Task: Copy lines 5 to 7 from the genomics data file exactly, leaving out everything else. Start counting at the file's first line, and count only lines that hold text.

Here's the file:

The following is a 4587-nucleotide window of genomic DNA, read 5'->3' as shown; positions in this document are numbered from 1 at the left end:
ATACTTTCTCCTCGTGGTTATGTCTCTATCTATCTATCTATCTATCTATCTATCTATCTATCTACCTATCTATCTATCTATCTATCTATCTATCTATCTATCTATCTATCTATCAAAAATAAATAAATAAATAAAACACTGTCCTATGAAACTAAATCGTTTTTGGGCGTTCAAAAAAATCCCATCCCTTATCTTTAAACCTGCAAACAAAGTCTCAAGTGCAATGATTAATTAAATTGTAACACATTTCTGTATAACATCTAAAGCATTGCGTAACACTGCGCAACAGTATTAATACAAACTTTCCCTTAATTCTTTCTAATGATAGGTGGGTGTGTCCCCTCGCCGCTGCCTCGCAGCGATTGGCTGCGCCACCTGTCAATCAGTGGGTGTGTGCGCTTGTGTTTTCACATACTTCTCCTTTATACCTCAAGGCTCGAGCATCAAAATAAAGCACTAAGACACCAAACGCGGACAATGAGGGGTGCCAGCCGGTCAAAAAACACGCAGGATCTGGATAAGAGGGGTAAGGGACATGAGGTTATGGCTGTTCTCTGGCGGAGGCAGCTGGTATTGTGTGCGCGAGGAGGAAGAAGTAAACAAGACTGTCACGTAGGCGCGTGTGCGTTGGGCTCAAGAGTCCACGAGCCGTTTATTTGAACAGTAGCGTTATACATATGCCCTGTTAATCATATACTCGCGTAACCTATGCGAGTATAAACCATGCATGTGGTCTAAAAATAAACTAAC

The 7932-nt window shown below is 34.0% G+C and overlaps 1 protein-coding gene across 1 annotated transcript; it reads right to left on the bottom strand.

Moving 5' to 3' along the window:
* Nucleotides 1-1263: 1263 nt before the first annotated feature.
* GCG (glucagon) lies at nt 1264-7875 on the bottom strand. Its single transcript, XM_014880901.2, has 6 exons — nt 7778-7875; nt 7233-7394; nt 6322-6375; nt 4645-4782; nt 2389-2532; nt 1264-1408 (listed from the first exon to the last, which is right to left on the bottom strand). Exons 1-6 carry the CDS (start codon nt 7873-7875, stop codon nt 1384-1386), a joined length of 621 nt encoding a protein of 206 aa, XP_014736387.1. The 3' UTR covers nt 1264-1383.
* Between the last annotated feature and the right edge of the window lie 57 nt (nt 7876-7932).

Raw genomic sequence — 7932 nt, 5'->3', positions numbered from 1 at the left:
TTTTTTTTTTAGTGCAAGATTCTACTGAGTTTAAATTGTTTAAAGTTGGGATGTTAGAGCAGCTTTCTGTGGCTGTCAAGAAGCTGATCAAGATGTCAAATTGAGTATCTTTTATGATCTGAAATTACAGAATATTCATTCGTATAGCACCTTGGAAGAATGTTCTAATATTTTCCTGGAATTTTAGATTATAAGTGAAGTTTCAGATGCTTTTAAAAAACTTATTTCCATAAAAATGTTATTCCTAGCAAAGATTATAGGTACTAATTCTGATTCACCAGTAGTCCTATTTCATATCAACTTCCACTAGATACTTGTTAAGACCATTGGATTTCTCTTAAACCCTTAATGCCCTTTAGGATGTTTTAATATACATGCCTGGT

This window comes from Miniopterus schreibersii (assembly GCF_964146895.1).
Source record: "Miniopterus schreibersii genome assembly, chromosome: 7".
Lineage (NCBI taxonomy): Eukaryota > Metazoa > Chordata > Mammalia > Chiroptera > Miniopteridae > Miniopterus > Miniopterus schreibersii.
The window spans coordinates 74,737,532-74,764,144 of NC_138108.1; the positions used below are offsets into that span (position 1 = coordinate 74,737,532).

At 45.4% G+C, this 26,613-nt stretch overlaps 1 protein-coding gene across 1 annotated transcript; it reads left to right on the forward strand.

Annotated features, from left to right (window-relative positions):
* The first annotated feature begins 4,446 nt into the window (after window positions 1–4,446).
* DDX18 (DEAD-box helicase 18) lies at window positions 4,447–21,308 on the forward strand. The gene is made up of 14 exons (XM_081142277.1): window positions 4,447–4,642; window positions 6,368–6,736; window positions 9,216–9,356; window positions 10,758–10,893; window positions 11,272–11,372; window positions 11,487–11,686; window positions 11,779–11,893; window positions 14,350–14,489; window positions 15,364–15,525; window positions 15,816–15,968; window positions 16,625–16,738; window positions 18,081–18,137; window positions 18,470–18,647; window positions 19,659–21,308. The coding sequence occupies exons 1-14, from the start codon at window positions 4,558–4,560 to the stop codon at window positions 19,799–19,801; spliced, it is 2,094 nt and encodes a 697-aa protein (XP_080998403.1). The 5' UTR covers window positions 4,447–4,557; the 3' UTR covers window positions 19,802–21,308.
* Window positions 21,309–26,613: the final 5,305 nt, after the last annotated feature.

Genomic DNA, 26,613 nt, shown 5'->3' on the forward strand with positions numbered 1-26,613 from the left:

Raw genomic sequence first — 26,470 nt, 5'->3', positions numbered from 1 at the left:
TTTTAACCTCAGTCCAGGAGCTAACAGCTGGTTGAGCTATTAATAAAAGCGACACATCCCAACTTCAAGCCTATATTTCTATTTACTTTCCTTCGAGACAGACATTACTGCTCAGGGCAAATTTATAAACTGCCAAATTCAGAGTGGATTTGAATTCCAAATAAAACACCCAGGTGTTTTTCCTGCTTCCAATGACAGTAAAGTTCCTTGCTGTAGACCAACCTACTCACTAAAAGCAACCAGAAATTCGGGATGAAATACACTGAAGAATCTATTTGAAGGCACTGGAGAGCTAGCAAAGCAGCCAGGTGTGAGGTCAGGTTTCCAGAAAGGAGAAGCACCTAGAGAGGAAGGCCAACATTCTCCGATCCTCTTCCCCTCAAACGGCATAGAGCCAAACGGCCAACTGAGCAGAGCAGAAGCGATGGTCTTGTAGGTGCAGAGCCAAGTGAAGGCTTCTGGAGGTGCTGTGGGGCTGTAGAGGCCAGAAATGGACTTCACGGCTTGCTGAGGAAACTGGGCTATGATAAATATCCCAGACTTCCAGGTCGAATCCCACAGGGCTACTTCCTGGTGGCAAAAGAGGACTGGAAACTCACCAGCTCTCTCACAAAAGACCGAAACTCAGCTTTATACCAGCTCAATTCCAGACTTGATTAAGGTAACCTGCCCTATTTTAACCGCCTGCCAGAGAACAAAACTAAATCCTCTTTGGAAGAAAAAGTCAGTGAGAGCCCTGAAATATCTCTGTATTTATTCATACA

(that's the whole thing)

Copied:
* Nucleotides 1-1263: 1263 nt before the first annotated feature.
* GCG (glucagon) lies at nt 1264-7875 on the bottom strand. Its single transcript, XM_014880901.2, has 6 exons — nt 7778-7875; nt 7233-7394; nt 6322-6375; nt 4645-4782; nt 2389-2532; nt 1264-1408 (listed from the first exon to the last, which is right to left on the bottom strand). Exons 1-6 carry the CDS (start codon nt 7873-7875, stop codon nt 1384-1386), a joined length of 621 nt encoding a protein of 206 aa, XP_014736387.1. The 3' UTR covers nt 1264-1383.
* Between the last annotated feature and the right edge of the window lie 57 nt (nt 7876-7932).